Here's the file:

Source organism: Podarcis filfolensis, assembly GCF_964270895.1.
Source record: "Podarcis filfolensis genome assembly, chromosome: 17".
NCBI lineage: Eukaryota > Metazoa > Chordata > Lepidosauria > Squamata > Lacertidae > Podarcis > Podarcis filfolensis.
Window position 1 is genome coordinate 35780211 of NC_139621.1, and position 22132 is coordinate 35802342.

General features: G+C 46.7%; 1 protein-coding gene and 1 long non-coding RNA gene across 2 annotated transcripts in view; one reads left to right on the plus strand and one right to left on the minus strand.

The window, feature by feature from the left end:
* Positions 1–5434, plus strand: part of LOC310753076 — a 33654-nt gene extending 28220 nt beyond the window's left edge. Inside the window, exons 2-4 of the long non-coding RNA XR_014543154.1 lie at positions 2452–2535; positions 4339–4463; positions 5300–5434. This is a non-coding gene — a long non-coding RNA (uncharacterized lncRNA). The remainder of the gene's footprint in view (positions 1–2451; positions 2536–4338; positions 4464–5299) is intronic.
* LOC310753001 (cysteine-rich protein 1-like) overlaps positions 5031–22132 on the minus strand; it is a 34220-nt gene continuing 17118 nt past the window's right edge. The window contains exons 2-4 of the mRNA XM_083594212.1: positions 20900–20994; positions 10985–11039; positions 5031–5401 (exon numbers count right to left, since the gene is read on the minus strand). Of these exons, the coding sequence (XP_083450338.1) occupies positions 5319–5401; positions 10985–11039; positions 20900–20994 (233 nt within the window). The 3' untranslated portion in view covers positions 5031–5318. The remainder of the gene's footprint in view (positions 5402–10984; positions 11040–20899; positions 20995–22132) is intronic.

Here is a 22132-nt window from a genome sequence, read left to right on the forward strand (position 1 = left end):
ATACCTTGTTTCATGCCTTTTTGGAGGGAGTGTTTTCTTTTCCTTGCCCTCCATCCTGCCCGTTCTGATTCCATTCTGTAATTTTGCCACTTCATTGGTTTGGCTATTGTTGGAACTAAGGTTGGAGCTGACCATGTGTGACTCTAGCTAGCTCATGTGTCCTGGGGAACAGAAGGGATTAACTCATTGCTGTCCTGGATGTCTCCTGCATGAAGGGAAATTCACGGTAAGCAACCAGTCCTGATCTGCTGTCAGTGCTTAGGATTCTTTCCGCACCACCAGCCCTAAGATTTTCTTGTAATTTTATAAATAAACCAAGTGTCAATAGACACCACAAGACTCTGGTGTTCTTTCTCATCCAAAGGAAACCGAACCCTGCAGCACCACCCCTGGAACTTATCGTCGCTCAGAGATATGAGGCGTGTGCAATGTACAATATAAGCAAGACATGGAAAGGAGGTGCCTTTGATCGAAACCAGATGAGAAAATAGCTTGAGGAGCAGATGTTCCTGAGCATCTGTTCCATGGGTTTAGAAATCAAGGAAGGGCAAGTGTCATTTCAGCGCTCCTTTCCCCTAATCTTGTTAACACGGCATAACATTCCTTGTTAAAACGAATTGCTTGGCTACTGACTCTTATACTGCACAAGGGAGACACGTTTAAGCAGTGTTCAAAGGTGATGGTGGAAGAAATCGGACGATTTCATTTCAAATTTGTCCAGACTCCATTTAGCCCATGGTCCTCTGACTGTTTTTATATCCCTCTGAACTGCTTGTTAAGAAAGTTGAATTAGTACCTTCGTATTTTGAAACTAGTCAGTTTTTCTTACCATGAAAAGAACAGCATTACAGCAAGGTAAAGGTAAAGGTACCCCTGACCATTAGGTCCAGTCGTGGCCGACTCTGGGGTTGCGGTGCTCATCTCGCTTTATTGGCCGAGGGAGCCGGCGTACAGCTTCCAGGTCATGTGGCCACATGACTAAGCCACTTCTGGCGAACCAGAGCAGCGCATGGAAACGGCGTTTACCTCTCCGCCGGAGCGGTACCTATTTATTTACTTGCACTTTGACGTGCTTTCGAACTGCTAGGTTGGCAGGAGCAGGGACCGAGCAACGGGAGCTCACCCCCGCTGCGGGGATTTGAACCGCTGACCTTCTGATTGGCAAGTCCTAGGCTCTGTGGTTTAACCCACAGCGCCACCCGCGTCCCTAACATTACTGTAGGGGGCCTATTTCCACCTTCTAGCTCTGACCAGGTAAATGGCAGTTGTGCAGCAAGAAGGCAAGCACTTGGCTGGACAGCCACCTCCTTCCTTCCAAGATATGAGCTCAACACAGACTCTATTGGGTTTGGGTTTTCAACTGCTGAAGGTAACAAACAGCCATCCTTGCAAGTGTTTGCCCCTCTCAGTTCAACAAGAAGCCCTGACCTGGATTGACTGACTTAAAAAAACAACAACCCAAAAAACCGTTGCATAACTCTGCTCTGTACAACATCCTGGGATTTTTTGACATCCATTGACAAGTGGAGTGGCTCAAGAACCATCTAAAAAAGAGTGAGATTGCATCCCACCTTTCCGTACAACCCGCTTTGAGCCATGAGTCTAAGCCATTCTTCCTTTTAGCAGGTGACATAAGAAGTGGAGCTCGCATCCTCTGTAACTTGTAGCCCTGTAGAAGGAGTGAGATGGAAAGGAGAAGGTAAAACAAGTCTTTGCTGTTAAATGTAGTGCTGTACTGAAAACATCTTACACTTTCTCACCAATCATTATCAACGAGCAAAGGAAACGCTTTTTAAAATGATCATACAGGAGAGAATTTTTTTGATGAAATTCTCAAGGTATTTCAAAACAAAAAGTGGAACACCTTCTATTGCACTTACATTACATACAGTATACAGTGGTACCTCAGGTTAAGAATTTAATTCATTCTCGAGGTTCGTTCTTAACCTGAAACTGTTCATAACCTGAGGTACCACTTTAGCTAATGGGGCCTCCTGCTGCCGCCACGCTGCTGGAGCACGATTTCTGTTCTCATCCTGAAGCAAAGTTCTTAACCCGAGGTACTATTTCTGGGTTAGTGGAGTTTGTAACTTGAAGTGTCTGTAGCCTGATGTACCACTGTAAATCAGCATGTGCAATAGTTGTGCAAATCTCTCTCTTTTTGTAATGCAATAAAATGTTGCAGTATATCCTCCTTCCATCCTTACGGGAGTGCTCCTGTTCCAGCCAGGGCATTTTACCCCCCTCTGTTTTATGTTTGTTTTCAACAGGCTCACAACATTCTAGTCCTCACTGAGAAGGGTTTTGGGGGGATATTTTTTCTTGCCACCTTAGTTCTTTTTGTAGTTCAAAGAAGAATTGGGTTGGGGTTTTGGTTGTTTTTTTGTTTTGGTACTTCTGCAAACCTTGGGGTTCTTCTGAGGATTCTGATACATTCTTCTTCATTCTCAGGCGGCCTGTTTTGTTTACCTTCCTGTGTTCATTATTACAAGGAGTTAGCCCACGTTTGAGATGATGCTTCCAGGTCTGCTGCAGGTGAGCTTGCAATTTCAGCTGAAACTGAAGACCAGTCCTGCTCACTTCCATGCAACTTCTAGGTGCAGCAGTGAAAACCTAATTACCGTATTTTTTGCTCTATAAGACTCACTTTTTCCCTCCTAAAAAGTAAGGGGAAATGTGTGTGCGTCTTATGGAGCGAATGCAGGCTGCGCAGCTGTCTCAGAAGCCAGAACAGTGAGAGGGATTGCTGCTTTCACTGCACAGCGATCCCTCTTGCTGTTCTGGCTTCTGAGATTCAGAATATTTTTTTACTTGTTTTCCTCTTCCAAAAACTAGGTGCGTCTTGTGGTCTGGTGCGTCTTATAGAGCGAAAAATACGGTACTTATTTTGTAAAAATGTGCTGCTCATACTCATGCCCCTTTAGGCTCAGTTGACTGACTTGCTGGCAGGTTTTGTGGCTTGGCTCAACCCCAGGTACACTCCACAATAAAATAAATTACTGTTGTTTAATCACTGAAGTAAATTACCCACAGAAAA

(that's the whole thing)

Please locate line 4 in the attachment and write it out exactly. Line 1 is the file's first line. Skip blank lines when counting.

Window position 1 is genome coordinate 35780211 of NC_139621.1, and position 22132 is coordinate 35802342.